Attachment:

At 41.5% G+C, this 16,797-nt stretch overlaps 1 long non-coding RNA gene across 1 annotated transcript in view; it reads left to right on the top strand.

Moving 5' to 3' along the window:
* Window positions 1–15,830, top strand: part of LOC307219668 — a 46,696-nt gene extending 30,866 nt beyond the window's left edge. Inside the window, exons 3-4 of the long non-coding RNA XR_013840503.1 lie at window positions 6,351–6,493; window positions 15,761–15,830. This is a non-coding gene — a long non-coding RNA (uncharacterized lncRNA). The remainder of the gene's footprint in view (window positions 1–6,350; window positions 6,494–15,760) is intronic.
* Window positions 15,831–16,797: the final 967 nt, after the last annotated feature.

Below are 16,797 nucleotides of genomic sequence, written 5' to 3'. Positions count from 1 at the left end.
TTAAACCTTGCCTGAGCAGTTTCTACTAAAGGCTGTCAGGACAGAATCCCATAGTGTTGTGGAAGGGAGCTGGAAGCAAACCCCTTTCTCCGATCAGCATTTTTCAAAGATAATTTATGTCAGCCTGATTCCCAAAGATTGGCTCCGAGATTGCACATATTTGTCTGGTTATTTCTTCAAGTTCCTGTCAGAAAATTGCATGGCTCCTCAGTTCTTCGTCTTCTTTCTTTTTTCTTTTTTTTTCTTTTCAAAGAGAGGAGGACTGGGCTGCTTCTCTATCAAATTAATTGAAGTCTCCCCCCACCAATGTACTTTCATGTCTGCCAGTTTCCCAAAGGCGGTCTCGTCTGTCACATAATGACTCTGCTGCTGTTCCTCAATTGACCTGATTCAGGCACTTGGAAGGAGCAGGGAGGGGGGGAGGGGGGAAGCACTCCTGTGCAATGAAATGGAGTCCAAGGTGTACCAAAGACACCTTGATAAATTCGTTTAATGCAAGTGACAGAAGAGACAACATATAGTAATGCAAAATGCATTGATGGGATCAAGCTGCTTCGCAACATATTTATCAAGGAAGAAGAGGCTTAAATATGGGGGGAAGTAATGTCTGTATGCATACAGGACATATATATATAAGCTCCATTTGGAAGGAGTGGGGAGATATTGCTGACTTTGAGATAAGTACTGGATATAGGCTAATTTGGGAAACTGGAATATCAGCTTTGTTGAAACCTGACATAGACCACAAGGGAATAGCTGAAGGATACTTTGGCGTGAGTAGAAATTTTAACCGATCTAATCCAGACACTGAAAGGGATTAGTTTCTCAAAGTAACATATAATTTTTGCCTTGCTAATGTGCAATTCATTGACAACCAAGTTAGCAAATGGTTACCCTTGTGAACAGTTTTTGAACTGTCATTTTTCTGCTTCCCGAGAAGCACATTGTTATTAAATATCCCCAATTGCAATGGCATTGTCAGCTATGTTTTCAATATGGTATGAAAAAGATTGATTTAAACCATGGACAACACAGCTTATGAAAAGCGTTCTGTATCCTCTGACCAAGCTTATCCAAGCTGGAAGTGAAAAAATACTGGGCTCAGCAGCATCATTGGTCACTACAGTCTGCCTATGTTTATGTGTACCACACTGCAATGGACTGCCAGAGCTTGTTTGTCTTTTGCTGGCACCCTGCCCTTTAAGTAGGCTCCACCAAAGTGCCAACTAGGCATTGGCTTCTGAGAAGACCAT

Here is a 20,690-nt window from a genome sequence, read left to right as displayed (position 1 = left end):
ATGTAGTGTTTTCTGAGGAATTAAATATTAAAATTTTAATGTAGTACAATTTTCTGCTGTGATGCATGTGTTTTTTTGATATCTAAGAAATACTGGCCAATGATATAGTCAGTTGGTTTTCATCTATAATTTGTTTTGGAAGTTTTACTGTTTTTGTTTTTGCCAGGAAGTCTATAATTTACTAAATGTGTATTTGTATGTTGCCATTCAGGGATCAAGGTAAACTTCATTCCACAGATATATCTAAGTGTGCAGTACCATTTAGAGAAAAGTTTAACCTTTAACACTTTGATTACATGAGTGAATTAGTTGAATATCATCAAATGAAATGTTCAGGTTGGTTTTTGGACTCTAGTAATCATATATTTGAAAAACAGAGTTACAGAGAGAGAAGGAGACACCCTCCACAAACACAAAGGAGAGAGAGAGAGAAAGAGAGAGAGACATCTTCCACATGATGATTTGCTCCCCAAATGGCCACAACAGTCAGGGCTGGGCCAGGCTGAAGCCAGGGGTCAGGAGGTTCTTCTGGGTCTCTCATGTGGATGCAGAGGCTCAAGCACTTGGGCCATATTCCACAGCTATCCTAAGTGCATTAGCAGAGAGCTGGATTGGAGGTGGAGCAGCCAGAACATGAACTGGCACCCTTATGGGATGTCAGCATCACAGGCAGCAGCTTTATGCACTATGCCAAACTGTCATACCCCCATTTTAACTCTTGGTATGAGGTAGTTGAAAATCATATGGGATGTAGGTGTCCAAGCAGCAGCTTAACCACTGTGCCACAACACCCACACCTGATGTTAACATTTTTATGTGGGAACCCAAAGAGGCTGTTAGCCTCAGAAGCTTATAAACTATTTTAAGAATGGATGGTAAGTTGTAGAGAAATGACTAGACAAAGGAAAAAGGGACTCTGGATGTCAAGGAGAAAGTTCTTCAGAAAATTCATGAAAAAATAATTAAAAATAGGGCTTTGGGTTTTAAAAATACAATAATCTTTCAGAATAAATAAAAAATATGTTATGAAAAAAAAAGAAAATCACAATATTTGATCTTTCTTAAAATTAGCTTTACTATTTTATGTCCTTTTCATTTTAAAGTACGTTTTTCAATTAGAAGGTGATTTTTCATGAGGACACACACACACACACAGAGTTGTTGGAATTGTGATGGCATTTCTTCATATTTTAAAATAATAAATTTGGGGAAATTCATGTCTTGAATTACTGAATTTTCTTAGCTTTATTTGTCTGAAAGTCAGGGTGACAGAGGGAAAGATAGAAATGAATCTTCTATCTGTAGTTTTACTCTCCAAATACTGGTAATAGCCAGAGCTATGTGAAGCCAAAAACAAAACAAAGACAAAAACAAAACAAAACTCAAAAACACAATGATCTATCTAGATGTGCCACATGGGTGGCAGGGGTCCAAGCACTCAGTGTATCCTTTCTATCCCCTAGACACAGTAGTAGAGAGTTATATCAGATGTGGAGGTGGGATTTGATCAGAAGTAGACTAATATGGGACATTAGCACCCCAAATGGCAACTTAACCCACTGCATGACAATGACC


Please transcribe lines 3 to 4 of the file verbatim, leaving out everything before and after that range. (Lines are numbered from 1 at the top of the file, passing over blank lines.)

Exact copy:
* Window positions 1–15,830, top strand: part of LOC307219668 — a 46,696-nt gene extending 30,866 nt beyond the window's left edge. Inside the window, exons 3-4 of the long non-coding RNA XR_013840503.1 lie at window positions 6,351–6,493; window positions 15,761–15,830. This is a non-coding gene — a long non-coding RNA (uncharacterized lncRNA). The remainder of the gene's footprint in view (window positions 1–6,350; window positions 6,494–15,760) is intronic.
* Window positions 15,831–16,797: the final 967 nt, after the last annotated feature.